If John Cassavetes is the father, then John Sayles is the godfather of American independent cinema, and has for more than twenty-five years been making intelligent, individualistic films outside the system. While Truffaut declared, “I make films that I would like to have seen when I was a young man,” Sayles is a determined nonconformist who wants only to make movies that are unlike anything that has been made before; as he said inSayles on Sayles, “Whether it is in the complexity that they’re dealt with, or that I just feel like this is something that needs to be...

  15. TOM STOPPARD ADVENTURES IN MOVIES
    (pp. 189-204)
    TOM STOPPARD and VINCENT LOBRUTTO

    First, a little background. The man considered by many to be one of England’s great living playwrights, screenwriters, BBC radio and television contributors, and masters of wordplay was born Tomáš Straussler in Zlin, Czechoslovakia in 1937.

    Some (Sir) Tom Stoppard stats:

    The Stoppard clan moved to Singapore on March 15, 1939, when the Nazis decided to invade Zlin.

    Stoppard’s father, Eugene Straussler, died at sea when his ship was attacked by Japanese forces (his mother would later remarry).

    Stoppard worked as a theater critic from time to time as a young man.

    Stoppard is known for his distinctive humorous writing...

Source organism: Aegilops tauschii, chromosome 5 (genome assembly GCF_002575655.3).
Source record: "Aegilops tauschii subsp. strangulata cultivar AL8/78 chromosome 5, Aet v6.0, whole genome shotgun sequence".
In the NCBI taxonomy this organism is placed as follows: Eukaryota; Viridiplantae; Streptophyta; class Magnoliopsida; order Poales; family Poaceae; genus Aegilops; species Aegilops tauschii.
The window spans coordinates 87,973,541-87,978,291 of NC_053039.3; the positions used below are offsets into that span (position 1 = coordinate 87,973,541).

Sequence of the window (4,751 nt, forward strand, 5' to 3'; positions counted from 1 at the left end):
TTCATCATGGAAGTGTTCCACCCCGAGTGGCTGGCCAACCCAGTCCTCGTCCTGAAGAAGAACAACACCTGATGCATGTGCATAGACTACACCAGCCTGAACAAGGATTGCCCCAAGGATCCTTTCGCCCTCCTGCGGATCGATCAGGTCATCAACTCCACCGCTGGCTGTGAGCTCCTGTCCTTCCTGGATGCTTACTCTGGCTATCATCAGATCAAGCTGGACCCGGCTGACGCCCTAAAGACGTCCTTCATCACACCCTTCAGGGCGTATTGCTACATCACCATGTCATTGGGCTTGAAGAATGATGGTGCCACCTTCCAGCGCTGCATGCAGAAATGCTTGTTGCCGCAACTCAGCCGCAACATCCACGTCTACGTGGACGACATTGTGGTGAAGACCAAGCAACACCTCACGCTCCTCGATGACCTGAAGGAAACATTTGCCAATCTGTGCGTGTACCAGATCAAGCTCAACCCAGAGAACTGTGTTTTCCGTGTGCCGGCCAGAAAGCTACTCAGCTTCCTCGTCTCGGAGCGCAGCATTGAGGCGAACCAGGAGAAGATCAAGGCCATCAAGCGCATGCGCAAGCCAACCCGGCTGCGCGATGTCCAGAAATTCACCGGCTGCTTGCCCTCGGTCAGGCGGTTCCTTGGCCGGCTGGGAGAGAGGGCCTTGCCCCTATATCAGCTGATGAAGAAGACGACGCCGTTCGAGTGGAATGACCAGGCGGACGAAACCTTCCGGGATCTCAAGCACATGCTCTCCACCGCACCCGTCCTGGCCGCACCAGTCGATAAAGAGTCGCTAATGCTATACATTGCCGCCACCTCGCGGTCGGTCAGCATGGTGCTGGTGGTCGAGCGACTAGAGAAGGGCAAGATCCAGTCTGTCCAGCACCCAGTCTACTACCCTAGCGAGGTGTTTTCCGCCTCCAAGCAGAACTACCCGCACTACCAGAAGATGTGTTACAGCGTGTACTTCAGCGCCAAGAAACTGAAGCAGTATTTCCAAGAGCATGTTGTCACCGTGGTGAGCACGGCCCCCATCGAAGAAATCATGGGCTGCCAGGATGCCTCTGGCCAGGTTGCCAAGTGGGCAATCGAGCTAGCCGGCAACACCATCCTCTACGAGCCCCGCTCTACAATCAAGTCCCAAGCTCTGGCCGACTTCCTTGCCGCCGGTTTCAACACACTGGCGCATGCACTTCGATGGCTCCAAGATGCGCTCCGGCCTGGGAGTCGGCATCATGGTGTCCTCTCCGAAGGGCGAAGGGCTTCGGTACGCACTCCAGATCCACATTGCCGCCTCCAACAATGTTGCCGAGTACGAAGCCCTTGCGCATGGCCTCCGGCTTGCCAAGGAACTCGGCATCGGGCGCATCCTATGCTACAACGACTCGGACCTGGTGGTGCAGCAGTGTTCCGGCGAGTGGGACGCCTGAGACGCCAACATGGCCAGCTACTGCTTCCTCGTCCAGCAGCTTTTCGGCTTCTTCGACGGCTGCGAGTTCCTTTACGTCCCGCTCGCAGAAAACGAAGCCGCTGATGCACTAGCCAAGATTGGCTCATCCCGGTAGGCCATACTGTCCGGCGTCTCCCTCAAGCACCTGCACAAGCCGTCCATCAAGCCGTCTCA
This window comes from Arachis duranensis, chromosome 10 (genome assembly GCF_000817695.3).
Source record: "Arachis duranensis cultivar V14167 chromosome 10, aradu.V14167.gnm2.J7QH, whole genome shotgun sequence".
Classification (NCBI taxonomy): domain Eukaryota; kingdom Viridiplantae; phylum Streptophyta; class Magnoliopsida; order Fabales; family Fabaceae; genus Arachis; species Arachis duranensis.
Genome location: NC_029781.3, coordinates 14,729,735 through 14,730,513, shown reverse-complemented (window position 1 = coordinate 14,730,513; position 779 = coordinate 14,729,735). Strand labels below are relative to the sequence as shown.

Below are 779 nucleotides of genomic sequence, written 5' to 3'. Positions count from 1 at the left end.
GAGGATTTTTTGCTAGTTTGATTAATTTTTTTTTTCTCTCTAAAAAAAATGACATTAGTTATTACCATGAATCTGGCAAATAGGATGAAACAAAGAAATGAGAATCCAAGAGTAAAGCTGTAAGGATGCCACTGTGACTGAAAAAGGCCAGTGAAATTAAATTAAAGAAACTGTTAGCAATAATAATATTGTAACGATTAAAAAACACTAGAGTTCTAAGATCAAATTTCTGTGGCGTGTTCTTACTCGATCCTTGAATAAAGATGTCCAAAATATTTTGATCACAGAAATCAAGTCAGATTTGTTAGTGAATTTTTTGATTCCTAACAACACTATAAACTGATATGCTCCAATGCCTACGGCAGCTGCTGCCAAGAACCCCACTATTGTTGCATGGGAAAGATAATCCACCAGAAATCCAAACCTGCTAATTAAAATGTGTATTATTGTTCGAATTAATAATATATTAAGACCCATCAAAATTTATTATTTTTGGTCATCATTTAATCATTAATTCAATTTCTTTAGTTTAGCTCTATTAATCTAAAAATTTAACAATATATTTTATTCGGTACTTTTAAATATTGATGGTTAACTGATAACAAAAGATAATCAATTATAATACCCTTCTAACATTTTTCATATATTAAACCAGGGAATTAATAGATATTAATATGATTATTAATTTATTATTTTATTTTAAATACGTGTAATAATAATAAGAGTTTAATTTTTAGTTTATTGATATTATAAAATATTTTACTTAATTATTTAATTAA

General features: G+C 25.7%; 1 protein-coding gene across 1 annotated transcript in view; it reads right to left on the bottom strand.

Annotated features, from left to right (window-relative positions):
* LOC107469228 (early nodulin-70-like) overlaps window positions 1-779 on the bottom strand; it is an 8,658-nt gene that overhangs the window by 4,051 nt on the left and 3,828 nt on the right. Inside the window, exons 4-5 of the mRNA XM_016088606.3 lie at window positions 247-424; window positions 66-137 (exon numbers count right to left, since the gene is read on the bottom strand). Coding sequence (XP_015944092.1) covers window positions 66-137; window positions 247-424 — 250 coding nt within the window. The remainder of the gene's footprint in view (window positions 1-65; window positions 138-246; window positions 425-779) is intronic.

16. BARBARA TURNER FREE SPIRIT
    (pp. 205-220)
    BARBARA TURNER and PATRICK McGILLIGAN

    In Hollywood there is sometimes talk of the “short list” of top screenwriters, but one of the shortest in a film industry dominated by male executives is the list of women who have been getting their scripts produced for over forty years and who continue to work and excel at their job.

    Barbara Turner was born in New York and started out her career as an actress in plays and television. She was married first to actor Vic Morrow and later to small-screen director Reza Badiyi, all three part of filmmaker Robert Altman’s circle of friends and up-and-comers in the...

  17. RUDY WURLITZER QUESTING
    (pp. 221-234)
    RUDY WURLITZER and LEE HILL

    Roads that turn in on themselves or go nowhere, frontiers coming to a close, and characters seeking meaning on the fringes—these are all constants in Rudy Wurlitzer’s work as a novelist and screenwriter.

    A similar questing and restlessness can be found in Wurlitzer’s life. Born in Cincinnati in 1930, Wurlitzer, like William S. Burroughs, was heir to a once prosperous entrepreneurial dynasty known for its player pianos and organs. He spent most of his childhood and youth in New York, where he studied the violin. When he became a teen, he embraced the Beat ethos of wandering for its...

  18. ABOUT THE CONTRIBUTORS
    (pp. 235-236)
  19. GENERAL INDEX
    (pp. 237-246)
  20. INDEX OF FILMS, PLAYS, AND BOOKS
    (pp. 247-252)